utterable


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ut·ter 1

 (ŭt′ər)
tr.v. ut·tered, ut·ter·ing, ut·ters
1. To send forth with the voice: uttered a cry.
2. To articulate (words); pronounce or speak: uttered "yes."
3. Law To put (counterfeit currency or a forged check or instrument) into circulation: utter a bad check.
4. Obsolete To offer (merchandise) for sale; sell.

[Middle English utteren, partly from Middle Low German uteren (from uter, outer, comparative of ūt, out; see ud- in Indo-European roots) and alteration (influenced by utter, outer) of Middle English outen, to disclose (from out, out; see out).]

ut′ter·a·ble adj.
ut′ter·er n.

ut·ter 2

 (ŭt′ər)
adj.
Complete; absolute; entire: utter nonsense; utter darkness.

[Middle English, from Old English ūtera, outer; see ud- in Indo-European roots.]
ThesaurusAntonymsRelated WordsSynonymsLegend:
Adj.1.utterable - capable of being uttered in words or sentencesutterable - capable of being uttered in words or sentences
expressible - capable of being expressed; "an expressible emotion"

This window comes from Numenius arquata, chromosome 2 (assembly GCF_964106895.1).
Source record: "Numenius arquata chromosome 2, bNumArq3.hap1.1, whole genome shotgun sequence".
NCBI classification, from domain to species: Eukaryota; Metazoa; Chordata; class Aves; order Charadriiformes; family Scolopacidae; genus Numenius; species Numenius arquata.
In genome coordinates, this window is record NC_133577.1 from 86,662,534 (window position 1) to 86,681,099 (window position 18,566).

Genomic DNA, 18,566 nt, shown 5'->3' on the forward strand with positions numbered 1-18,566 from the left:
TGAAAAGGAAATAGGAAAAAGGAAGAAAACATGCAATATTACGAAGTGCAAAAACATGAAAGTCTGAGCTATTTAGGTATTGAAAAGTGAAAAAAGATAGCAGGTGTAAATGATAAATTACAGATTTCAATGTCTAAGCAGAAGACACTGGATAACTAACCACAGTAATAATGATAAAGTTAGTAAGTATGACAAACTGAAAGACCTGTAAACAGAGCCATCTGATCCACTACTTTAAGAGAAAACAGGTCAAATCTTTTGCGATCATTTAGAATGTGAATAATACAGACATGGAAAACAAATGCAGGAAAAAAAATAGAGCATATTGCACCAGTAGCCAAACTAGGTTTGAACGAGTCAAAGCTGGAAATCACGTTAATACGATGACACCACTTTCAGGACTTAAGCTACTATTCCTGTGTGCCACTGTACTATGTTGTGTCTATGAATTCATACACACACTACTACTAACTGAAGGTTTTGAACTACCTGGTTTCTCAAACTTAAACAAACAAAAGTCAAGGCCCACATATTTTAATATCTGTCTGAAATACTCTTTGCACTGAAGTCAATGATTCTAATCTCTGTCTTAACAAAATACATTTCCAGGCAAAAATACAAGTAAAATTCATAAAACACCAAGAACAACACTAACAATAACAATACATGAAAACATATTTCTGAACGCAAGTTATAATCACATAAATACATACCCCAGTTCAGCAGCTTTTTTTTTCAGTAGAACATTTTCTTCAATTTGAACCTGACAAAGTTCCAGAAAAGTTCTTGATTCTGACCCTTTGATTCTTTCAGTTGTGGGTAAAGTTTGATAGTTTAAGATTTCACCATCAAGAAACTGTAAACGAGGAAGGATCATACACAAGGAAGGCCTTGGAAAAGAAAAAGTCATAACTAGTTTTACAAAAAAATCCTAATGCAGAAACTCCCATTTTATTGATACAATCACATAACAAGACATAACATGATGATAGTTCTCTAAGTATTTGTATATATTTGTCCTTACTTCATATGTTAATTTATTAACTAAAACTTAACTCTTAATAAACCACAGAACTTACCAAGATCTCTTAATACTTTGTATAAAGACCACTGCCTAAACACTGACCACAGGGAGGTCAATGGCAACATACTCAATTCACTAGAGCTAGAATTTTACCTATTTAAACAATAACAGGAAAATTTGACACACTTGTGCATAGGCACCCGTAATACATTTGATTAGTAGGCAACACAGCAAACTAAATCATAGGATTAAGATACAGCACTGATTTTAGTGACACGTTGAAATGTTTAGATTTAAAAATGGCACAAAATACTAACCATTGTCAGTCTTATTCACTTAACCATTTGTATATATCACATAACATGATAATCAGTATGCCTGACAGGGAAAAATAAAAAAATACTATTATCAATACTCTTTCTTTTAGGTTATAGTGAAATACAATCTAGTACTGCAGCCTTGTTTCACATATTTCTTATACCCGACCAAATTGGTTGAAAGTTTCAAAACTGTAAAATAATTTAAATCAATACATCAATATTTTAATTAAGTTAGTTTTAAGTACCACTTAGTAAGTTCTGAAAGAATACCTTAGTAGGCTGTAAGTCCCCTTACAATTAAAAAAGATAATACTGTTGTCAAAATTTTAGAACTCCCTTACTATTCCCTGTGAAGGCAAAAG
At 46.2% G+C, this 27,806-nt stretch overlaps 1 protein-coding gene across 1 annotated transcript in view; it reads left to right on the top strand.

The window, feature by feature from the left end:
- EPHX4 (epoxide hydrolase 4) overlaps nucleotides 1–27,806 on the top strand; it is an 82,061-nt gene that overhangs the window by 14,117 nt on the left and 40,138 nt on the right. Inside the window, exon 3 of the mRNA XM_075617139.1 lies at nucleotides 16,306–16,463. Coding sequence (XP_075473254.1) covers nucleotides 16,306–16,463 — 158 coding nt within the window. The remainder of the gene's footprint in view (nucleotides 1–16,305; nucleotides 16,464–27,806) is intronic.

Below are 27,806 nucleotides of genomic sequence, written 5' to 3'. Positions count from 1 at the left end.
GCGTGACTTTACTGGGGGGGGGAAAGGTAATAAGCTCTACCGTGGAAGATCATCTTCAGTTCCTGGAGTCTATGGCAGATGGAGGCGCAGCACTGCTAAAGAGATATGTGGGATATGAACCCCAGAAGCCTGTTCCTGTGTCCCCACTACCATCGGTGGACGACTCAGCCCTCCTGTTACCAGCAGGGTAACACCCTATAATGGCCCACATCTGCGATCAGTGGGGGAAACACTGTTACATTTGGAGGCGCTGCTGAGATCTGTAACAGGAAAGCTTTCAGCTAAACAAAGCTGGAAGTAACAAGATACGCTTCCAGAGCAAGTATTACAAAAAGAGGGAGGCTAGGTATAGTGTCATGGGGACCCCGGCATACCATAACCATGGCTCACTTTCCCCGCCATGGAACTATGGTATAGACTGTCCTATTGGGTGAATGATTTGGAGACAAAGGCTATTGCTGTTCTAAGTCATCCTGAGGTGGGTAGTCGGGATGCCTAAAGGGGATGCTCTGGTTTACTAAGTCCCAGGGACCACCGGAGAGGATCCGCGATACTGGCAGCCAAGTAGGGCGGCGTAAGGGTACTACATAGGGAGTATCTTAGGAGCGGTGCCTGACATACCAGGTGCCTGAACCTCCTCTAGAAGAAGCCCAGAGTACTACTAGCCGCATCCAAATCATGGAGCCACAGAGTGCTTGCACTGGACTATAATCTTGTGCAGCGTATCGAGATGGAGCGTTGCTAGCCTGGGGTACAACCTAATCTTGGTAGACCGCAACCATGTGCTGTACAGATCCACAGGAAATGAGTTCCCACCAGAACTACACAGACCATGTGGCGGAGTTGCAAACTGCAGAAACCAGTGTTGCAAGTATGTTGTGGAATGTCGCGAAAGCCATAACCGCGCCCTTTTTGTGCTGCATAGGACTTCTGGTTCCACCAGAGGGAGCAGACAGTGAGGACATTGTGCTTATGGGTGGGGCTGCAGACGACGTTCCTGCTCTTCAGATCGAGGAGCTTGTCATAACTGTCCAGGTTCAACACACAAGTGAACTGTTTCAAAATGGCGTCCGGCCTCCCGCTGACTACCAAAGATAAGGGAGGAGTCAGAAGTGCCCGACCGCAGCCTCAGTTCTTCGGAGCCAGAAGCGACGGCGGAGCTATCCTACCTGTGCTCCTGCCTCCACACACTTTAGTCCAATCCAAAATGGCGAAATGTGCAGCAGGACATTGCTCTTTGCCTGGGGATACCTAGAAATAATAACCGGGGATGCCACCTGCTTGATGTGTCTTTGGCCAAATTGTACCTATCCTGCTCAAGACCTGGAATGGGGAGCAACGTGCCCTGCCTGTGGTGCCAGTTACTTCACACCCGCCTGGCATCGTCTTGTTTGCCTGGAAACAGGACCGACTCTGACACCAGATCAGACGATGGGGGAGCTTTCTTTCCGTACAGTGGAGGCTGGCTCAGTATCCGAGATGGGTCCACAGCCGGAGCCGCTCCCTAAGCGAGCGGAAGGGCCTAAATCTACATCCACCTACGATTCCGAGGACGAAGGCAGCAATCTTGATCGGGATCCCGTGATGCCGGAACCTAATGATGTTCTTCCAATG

References in classic literature ?
In his vocabulary was no word for "crocodile"; yet in his thought, as potent as any utterable word, was an image of dreadful import--an image of a log awash that was not a log and that was alive, that could swim upon the surface, under the surface, and haul out across the dry land, that was huge-toothed, mighty-mawed, and certain death to a swimming dog.
A line's utterable difference from itself may harbor a mitosis or alienation that expresses, more than any one decisive realization could do, the speaker's radical truth.
It is my contention that technological optimism makes sustainable development intellectually utterable.
Years later, after Uncle Adelwarth has committed himself to the same sanatorium where he had once taken Cosmo Solomon, the narrator interprets his uncle's intractable depression as the consequence of his infallible but repressed memory, the intermittent and implicitly traumatic access to which has occasioned his barely utterable torments.
Injurious speech raises the questions of which words wound and which representations offend, suggesting that the focus ought to be on the "uttered, utterable, and explicit," (p.